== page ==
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WHERE THE TEMPTER HAS TRIUMPHED.

BY THE

AUTHOR OF « THE GAOL CHAPLAIN.”

“As sins proceed, they ever multiply, and, like figures in arithmetic, the
last stands for more than

went

t.

SIR THOMAS BROWN.

LONDON:

RICHARD BENTLEY, NEW BURLINGTON STREET,

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INTRODUCTION.

It has often occurred to the writer, while

holding painful and professional intercourse

with the criminal, that the hope of impunity

prompts many a crime.

True; want may supply a motive for the petty larceny; and revenge light up the neatly rounded rick or well plenished barn on the homestead of a grasping and tyrannical master; and sudden passion prompt the deadly grapple on the highway ; but in the vast majority of instances which have come under

my own observation, the persuasion that detection was highly improbable, if not impossible, fathered

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the offence.

“I should not have tampered with that cashbox,- not I,-had I thought it would have

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brought me here,"—was the frank but not penitent admission of one convict.

I would never have fingered that forged

note had I known the bank was so particular,

and their clerks so sharp,” sighed another; “ but I made sure it would pass safe enough

for years to come, from hand to hand among

other paper.”

“Who could have thought,” cried a third, “that that missing letter with money in it

would have been traced to me? I fancied 'twas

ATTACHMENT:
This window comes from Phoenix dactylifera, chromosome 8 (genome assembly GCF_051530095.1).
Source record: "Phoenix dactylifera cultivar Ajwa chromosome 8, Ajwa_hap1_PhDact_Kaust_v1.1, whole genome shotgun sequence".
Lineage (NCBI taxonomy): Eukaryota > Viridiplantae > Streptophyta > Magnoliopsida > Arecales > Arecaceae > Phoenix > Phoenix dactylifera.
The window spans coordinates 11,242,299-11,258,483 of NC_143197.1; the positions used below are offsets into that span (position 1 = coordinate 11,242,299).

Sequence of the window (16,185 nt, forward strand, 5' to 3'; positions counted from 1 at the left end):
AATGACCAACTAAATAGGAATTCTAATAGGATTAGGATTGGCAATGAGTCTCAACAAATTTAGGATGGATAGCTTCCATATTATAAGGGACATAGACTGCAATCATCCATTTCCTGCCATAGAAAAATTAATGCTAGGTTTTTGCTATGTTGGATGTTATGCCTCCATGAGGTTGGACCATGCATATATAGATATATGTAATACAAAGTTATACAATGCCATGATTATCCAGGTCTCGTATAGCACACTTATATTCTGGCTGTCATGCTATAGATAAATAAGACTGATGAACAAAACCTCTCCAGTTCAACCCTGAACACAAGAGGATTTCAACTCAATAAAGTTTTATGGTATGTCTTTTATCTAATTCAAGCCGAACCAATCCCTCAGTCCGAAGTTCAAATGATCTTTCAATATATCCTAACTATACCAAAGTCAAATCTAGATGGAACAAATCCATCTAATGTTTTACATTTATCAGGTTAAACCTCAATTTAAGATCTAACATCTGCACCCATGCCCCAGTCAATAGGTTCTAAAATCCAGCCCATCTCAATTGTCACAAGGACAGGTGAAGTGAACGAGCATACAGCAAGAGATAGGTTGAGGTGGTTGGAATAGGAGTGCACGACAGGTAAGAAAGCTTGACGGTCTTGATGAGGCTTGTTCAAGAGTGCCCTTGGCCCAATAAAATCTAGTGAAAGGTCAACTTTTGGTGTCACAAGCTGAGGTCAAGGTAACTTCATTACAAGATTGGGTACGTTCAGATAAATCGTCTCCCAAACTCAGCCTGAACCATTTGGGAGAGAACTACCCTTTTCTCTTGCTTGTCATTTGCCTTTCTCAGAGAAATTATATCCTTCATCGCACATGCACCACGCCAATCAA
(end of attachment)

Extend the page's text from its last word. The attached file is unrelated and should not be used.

a thousand chances to one that I ever heard of

it more.

Luck was against me; luck, and nothing

else," persisted a fourth; “for I've heard of men, and read of men, doing far worse than I have done, and prospering. Yes, prospering! As it is, I've ruined all belonging to me."

“ READ OF MEN.”

Fons et origo malorum."

That phrase

reveals a prolific source of evil. Records loosely written of successful villany poison the morals of an entire community. Vice should never be represented in the ascendant. He is a

traitor to the best interests of his fellows who

paints the position of the wrong-doer as secure. His triumph, under any circumstances, must be brief. An invisible and omnipotent influence is against him. A Being to whom crime is abhorrent is pledged to his overthrow. To prove this by appeals to the past,—to show the short-lived success of crime by examples carefully selected from the career of those who have planned, and sinned, and suffered, is the object of the present publication.

His creed will bear examination who holds

that there is no such thing as successful villany;

that the wrong-doer is always insecure; that

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